The novel’s plot follows Edgar Choudhury, a 30 something in a dead-end job, whose relationship with his family is defined by the death of his grandfather. His grandfather is killed in a car crash when Edgar is 15 and his already fairly dysfunctional family falls apart. Edgar discovers a time portal in his Nan’s back garden, and the time portal enables Edgar to travel back into his own past, offering him the chance to prevent his grandfather’s death. It focusses closely on one family and the emotional turmoil wreaked by grief - it is funny, sad and it asks the question of whether changing the past will really bring Edgar true happiness and the girl of his dreams or will it just bring further tragedy?

How does my work differ from others of its genre?

This question has caused me lots of issues. It would seem rather egotistical to state without irony that my work is unique from all others in its genre, not to mention disingenuous. All work is in some ways derivative because we cannot help but be influenced by others and those influences sometimes appear in our work. Even if that influence is a mentor type figure, who has given you strength to try new things, their philosophy is somehow inherent in the words committed to print. There have been time travel novels in the past, and there will be time travel novels in the future (especially if you happen to have a DeLorean handy). My illustrated story has been compared (not by me) to the work of Neil Gaiman, a comparison that I found flattering but any similarities are completely unintentional because I have never read his work before. My work differs from all other work because it has been written by me, and there is only one me, and in that way at least it is unique.

Why do I write what I do?

I write about anything that interests me. For my novel I am writing about some personal experiences and I have found the process cathartic. It is not autobiographical but I have certainly poured some real life experiences into it and it has been really interesting. I like to look at the world for inspiration – nature, society, relationships and politics often get my creative juices flowing but I tend to come at things from an offbeat perspective, not deliberately but things just tend to come out sideways.

Sometimes something very simple like the sun on the pavement or a tree in a neighbour’s garden can give me an idea and it can keep me writing for days. Even if I am writing articles for magazines and the “brief” is to write about a particular topic I try to find an angle that reflects something that is of a personal interest to me. For example I interviewed a Star Trek novelist about a trilogy of books he had written and one of the sub-plots was a miscarriage for one of the main characters. This story arc was only a few lines but it struck me as a really interesting decision by the author and miscarriage conjures up very personal emotions for me, so I asked the author about it and he was very open with his replies. His comments about this were really powerful and they made the final edit and this has proved the most rewarding experience of my article writing career so far.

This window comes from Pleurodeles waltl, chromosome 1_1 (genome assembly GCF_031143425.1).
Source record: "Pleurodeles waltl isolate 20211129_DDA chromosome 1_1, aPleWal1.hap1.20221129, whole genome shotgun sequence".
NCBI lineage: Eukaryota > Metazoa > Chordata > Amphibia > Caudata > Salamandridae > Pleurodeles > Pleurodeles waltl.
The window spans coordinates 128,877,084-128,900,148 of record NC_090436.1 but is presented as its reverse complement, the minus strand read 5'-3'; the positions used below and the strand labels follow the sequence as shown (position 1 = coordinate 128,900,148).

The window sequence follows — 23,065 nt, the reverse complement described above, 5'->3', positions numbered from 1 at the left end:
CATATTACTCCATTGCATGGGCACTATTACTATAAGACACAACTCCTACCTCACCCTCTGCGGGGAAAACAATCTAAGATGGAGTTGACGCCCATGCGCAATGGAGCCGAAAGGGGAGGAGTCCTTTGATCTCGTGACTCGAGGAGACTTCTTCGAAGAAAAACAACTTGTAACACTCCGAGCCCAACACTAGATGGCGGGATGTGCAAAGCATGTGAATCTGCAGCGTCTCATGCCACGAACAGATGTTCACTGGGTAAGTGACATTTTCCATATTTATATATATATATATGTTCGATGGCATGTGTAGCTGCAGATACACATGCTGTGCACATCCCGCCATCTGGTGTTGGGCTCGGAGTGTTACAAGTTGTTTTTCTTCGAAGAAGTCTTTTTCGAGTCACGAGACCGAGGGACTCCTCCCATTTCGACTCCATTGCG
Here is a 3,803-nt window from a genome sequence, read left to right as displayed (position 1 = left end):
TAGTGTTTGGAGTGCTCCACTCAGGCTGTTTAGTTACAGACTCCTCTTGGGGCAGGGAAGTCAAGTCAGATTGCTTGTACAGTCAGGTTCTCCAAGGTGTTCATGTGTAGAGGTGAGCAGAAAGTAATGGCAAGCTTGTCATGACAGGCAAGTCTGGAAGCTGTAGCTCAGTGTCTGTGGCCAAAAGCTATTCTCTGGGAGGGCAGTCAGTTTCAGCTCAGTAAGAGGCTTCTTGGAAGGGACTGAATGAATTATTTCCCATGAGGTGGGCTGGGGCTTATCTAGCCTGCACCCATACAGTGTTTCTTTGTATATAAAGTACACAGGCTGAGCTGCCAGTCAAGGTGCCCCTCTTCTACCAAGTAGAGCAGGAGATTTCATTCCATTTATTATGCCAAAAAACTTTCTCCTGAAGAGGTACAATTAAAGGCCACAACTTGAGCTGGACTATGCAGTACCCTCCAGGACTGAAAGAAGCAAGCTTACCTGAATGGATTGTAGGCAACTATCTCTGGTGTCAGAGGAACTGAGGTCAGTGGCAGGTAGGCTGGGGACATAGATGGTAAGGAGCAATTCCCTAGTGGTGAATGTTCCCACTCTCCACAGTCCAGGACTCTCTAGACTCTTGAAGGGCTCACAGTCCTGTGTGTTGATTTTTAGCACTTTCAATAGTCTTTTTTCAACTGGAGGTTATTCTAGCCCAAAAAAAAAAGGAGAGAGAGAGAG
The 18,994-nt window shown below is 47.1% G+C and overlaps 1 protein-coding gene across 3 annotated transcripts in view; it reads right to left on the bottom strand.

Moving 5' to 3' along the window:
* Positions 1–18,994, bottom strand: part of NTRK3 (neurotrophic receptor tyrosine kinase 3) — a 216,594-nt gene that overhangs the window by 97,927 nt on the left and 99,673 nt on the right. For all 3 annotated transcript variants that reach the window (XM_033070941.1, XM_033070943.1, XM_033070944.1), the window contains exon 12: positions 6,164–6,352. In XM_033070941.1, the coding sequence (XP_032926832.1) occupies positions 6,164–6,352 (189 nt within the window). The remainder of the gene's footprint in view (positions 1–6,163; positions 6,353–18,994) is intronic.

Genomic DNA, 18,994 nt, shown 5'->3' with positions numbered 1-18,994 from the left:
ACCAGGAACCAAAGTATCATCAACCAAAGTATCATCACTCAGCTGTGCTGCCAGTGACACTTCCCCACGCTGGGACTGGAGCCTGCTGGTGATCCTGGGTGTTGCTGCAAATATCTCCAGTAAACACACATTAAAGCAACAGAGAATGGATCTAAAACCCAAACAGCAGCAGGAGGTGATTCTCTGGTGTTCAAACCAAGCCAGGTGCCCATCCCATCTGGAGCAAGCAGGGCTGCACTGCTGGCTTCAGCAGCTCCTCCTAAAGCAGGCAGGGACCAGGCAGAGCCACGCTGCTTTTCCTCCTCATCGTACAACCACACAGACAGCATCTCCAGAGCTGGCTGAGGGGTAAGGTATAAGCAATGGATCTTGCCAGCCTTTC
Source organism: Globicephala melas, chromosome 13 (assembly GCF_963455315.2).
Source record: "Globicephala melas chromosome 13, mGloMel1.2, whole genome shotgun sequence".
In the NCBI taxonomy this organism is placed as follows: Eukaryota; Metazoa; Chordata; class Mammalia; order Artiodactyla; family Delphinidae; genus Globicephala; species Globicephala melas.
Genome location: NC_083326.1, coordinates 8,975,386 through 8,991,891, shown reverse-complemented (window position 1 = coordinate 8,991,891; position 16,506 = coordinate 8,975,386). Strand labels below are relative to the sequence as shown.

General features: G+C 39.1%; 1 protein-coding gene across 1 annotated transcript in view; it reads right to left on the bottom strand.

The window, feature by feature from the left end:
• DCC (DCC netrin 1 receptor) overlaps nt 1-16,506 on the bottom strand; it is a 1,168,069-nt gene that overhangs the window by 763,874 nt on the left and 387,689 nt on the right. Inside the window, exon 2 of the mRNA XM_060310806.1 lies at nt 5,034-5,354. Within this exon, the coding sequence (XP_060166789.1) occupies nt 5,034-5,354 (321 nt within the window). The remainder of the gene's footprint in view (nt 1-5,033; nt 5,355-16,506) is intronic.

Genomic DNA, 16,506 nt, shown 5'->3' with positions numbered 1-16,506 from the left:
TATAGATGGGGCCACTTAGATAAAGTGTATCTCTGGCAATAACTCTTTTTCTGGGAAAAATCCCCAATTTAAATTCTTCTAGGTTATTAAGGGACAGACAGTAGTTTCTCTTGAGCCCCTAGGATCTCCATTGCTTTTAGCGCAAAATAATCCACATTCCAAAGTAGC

How does my writing process work?

I recently did an interview with Judith and Garfield Reeves-Stevens (full details and a transcript of our chat will appear on the blog very soon) and in answer to my question about how their writing process worked they remarked that “like Agent Coulson’s Tahiti, our writing process is a magical thing”. It was an amusing answer and it chimed with me because I do not really think about my process, it just happens. On a practical basis my writing routine involves a comfy chair, my desk, hot chai tea, some biscuits and a guitar. I always have a guitar near by for those moments when I am tempted to give up because I find a brief interlude of playing and singing helps get me back in the groove. Despite all that I am still a terrible procrastinator but I think most writers are. I often get epiphanies when waiting for the bus or when I am cycling, that’s why I take my notebook and pen everywhere.

Well that’s it, I hope you enjoyed my random musings and do check out the other posts in the Blog Tour, especially Julie Stock, Anna Mosca and The Jenny Mac Book Blog.

Happy Easter x

 

 

 

 

 

The Art of Saying No

Tales From The Edge Of My Living Room, Black and White Photography, Art Images, writers forum, writing process, help

Tales From The Edge Of My Living Room

I recently accepted a commission that I should have turned down. So why did I take it? It is a question I have been asking myself for the last few weeks. There was no financial imperative to take the gig, not because I’m rich, but because I’d achieved the targets I’d set myself for that particular month. The creative merits for taking the commission were also questionable. I guess the main reason I took the commission was ego, I liked the magazine and I thought the writing credit would look good on my CV.

So what was it about this commission that made it wrong from the start? From the first day of writing I was trying to shove a very square peg into a very round hole, and to make matters worse I knew it would be this way because my gut was telling me to decline the commission. The editor had liked my initial pitch but by the time he commissioned me to write the article he had subtly but significantly changed the article’s direction. I knew that the person I was interviewing (I had worked with her previously and she is wonderfully kind and forthcoming about her specialist subject) wouldn’t be able to come up with the gossipy, tabloid style quotes that the editor was now suggesting.